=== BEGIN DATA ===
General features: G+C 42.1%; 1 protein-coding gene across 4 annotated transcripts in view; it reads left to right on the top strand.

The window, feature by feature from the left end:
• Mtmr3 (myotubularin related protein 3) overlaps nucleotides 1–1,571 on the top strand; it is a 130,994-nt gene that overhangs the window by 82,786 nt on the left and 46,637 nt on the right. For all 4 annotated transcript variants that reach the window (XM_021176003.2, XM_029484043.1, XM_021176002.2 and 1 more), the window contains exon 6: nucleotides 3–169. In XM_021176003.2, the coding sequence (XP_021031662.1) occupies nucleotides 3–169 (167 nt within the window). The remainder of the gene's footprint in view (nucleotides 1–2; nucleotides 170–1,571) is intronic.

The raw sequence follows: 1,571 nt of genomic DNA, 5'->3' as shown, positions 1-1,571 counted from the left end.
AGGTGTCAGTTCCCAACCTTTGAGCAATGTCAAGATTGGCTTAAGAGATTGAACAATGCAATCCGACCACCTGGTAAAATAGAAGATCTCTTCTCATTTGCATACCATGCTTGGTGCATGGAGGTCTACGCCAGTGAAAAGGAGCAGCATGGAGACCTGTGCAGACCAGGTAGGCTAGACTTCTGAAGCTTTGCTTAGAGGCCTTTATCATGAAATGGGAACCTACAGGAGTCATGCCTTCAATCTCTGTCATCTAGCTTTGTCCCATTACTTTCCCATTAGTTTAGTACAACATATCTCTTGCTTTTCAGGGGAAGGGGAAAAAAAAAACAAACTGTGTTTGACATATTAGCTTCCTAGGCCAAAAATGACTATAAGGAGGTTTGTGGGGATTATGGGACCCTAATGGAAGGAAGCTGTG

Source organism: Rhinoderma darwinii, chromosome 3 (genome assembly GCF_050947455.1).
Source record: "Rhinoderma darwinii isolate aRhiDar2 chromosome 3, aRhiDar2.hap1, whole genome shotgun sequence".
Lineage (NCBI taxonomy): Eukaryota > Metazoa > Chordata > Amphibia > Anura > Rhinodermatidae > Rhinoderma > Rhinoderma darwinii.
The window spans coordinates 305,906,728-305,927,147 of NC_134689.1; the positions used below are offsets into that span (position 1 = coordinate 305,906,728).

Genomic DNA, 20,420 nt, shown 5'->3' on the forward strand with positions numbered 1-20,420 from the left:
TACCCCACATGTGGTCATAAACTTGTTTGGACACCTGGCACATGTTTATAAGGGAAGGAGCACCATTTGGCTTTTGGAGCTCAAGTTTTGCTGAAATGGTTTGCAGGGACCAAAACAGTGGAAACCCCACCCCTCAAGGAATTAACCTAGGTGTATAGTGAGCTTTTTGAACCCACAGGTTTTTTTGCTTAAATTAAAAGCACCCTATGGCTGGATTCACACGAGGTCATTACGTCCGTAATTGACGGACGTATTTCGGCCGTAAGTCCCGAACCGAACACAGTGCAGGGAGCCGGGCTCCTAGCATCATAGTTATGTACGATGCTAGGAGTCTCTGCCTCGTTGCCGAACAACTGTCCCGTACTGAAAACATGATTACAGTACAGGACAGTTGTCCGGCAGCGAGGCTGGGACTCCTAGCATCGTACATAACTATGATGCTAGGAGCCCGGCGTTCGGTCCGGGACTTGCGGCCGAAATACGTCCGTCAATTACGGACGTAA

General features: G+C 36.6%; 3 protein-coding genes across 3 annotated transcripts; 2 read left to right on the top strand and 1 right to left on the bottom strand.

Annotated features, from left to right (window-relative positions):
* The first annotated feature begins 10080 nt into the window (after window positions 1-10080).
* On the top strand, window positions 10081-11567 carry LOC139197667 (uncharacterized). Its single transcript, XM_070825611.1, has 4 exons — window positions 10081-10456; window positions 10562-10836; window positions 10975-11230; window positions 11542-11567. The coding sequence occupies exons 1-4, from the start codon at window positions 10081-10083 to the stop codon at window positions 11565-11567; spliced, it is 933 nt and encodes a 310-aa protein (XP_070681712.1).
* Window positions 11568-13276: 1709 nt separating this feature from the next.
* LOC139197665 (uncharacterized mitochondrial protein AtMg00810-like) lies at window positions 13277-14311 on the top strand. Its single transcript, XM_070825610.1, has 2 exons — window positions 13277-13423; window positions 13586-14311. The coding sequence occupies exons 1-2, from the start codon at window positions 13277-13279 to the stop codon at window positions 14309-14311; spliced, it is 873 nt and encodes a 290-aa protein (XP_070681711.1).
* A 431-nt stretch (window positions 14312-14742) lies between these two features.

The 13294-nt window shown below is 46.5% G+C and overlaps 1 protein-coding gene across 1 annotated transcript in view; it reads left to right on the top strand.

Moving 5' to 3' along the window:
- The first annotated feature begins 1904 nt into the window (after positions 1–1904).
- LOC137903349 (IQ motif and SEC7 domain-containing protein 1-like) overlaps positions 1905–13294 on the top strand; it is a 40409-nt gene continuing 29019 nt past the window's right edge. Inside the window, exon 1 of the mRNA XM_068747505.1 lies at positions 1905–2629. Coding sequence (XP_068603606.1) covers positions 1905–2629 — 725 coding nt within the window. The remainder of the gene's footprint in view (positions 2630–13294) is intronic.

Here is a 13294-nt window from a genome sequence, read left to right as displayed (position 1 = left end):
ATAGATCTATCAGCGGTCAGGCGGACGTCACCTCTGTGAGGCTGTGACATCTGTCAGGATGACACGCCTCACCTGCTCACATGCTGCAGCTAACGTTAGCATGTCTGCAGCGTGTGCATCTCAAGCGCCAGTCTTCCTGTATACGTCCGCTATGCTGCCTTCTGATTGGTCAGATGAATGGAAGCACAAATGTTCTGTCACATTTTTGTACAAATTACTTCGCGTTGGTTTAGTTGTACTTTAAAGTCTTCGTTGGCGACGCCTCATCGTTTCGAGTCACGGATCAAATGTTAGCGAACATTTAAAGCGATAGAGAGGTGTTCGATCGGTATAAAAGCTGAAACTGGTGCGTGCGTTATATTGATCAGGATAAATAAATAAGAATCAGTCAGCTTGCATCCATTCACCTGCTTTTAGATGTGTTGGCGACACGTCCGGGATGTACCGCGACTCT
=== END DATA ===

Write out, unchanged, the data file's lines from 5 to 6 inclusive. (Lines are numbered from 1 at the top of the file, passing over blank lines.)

AGGTGTCAGTTCCCAACCTTTGAGCAATGTCAAGATTGGCTTAAGAGATTGAACAATGCAATCCGACCACCTGGTAAAATAGAAGATCTCTTCTCATTTGCATACCATGCTTGGTGCATGGAGGTCTACGCCAGTGAAAAGGAGCAGCATGGAGACCTGTGCAGACCAGGTAGGCTAGACTTCTGAAGCTTTGCTTAGAGGCCTTTATCATGAAATGGGAACCTACAGGAGTCATGCCTTCAATCTCTGTCATCTAGCTTTGTCCCATTACTTTCCCATTAGTTTAGTACAACATATCTCTTGCTTTTCAGGGGAAGGGGAAAAAAAAAACAAACTGTGTTTGACATATTAGCTTCCTAGGCCAAAAATGACTATAAGGAGGTTTGTGGGGATTATGGGACCCTAATGGAAGGAAGCTGTG

Source organism: Rhinoderma darwinii, chromosome 3 (genome assembly GCF_050947455.1).